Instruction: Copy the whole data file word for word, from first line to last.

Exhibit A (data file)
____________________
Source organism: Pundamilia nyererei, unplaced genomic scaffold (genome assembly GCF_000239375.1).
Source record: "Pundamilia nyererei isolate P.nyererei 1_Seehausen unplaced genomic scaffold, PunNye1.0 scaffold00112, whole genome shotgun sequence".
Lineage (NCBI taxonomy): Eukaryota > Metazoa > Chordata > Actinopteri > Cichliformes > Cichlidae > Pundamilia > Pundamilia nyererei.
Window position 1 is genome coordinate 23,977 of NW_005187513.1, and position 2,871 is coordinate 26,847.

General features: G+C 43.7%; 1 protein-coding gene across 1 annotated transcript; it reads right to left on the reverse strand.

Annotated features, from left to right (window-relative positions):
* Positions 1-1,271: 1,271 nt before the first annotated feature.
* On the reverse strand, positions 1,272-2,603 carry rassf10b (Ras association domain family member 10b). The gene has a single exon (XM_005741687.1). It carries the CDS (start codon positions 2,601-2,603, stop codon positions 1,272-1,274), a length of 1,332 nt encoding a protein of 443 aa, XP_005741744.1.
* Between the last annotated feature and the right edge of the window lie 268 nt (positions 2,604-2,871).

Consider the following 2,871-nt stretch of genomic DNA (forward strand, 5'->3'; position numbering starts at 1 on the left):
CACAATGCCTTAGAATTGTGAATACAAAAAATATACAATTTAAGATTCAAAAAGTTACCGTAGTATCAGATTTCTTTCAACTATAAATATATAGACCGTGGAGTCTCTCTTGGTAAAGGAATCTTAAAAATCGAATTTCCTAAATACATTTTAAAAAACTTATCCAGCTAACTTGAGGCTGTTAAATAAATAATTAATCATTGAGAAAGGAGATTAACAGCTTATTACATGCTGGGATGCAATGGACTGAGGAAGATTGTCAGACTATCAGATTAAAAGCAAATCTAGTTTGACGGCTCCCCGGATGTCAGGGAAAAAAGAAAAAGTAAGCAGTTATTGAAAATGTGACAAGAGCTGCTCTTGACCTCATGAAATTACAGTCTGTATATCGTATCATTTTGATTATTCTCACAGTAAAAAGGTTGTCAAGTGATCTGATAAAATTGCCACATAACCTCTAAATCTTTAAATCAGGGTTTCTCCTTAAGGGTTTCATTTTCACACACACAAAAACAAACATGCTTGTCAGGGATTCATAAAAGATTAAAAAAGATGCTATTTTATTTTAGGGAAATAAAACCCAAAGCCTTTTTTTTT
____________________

Source organism: Pundamilia nyererei, unplaced genomic scaffold (genome assembly GCF_000239375.1).
Source record: "Pundamilia nyererei isolate P.nyererei 1_Seehausen unplaced genomic scaffold, PunNye1.0 scaffold00112, whole genome shotgun sequence".
Lineage (NCBI taxonomy): Eukaryota > Metazoa > Chordata > Actinopteri > Cichliformes > Cichlidae > Pundamilia > Pundamilia nyererei.
Window position 1 is genome coordinate 23,977 of NW_005187513.1, and position 2,871 is coordinate 26,847.

General features: G+C 43.7%; 1 protein-coding gene across 1 annotated transcript; it reads right to left on the reverse strand.

Annotated features, from left to right (window-relative positions):
* Positions 1-1,271: 1,271 nt before the first annotated feature.
* On the reverse strand, positions 1,272-2,603 carry rassf10b (Ras association domain family member 10b). The gene has a single exon (XM_005741687.1). It carries the CDS (start codon positions 2,601-2,603, stop codon positions 1,272-1,274), a length of 1,332 nt encoding a protein of 443 aa, XP_005741744.1.
* Between the last annotated feature and the right edge of the window lie 268 nt (positions 2,604-2,871).

Consider the following 2,871-nt stretch of genomic DNA (forward strand, 5'->3'; position numbering starts at 1 on the left):
CACAATGCCTTAGAATTGTGAATACAAAAAATATACAATTTAAGATTCAAAAAGTTACCGTAGTATCAGATTTCTTTCAACTATAAATATATAGACCGTGGAGTCTCTCTTGGTAAAGGAATCTTAAAAATCGAATTTCCTAAATACATTTTAAAAAACTTATCCAGCTAACTTGAGGCTGTTAAATAAATAATTAATCATTGAGAAAGGAGATTAACAGCTTATTACATGCTGGGATGCAATGGACTGAGGAAGATTGTCAGACTATCAGATTAAAAGCAAATCTAGTTTGACGGCTCCCCGGATGTCAGGGAAAAAAGAAAAAGTAAGCAGTTATTGAAAATGTGACAAGAGCTGCTCTTGACCTCATGAAATTACAGTCTGTATATCGTATCATTTTGATTATTCTCACAGTAAAAAGGTTGTCAAGTGATCTGATAAAATTGCCACATAACCTCTAAATCTTTAAATCAGGGTTTCTCCTTAAGGGTTTCATTTTCACACACACAAAAACAAACATGCTTGTCAGGGATTCATAAAAGATTAAAAAAGATGCTATTTTATTTTAGGGAAATAAAACCCAAAGCCTTTTTTTTT